To be stuck without an exit is scary. Especially for those of us who are so committed to controlling our lives, the loss of control of what lies ahead adds to the feeling of being helpless. That’s what happened in the face of nature’s relentless outpouring of water from the skies in end-November. I was stuck in Puducherry, which was relatively less affected than Chennai but was cut off for a while with some key roads and bridges washed away. As I managed to get a taxi to reach Bengaluru, I tried booking a flight out of the city to New Delhi. I must have left it a little late, for by mid-day there were no tickets left for the next day, or those that were available, cost 10 times the normal fare between the two cities. News reports said the same thing—some airlines were price gouging in the face of huge demand on connecting flights out of cities that could be reached by road from Chennai.
I remember feeling very upset. Angry. And frustrated by this spectacle of price gouging by some airlines. But then the rational part of the brain kicks in and I ask: Econ 101 says that when demand goes up, so do prices. Prices rise till increased supply comes in to restore equilibrium in the market. So why do we feel it is immoral for companies to make profits when there is a demand surge? I’ve been putting this question to everybody I meet and the common refrain is: this is not a normal time and the normal rules do not work for anybody. Why should they then work for just a few companies who happen to be in a situation to extract a surplus from the market? Other than for a delusional bunch of elitist Ayn Rand acolytes who pray at the altar of an esoteric idea that does not exist in the world, we know that even in ‘normal’ times, markets are not perfect and will never be. To the extent they can, market rules work when there is a level playing field—if sellers have the pricing power, buyers have the power to switch brands since there is enough capacity in the system to soak in the normal demand at a given point of time. But when a catastrophe strikes, it is not a normal situation and such situations need new rules of the game.
Who should make these rules of the game? This brings us to the other issue. In the face of an event where an inherently unfair thing is happening, we cry for government action. But on an average day, we want less government. We frown on salary hikes or staffing hikes in ‘government’. So what do we want? More government or less? Or, do we want government when we are in distress and not at other times? I think what we want is a regulator and not more government.
When we moved from a state-owned and controlled economy to a market-based one, we forgot to think through a key part of the market system—a robust regulatory system. Indian regulators have been created piecemeal without a consistent regulatory thought that is independent of the sector. Ideally, the regulator should preempt such events and have road rules in place. For instance, it is a no-brainer that some companies will try and extort in the face of a natural calamity. When the product is onions, it is difficult to monitor, but when the product is an airline ticket, the rules can be framed in advance. Some ideas that were bounced around go like this: take the average price for the last six months of a ticket in the same sector, same time and the disaster price (D-price) cannot be higher than that. Or, the D-price cannot be higher than the average price on the same date for the same time for the past five years. This takes into account the normal price surge during festivals and builds it into the D-price.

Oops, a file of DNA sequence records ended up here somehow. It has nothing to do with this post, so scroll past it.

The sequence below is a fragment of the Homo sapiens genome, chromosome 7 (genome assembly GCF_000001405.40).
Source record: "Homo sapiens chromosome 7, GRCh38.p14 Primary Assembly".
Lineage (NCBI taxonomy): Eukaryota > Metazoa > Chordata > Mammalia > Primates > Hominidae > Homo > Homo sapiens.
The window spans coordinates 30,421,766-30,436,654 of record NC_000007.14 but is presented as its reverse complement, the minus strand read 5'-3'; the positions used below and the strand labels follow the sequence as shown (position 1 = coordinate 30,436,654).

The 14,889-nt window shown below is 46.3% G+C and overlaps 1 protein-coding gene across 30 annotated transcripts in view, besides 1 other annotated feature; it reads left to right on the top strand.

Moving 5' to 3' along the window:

This would be a learning moment if the government understood the importance of robust regulatory thought and began thinking about the philosophy of Indian regulation.
A deeper look at the issue will mean reading Harvard professor and political philosopher Michael Sandel’s book Justice: What’s the Right Thing to Do?, where he looks at the price gouging issue through the spectrum of justice. He writes: “The debate about price gouging that arose in the aftermath of Hurricane Charley raises hard questions of morality and law: Is it wrong for sellers of goods and services to take advantage of a natural disaster by charging whatever the market will bear? If so, what, if anything, should the law do about it? Should the state prohibit price gouging, even if doing so interferes with the freedom of buyers and sellers to make whatever deals they choose?.... These questions are not only about how individuals should treat one another. They are also about what the law should be, and about how society should be organised. They are questions about justice. To answer them, we have to explore the meaning of justice.”
Monika Halan works in the area of financial literacy and financial intermediation policy and is a certified financial planner. She is editor, Mint Money, Yale World Fellow 2011 and on the board of FPSB India. She can be reached at email@example.com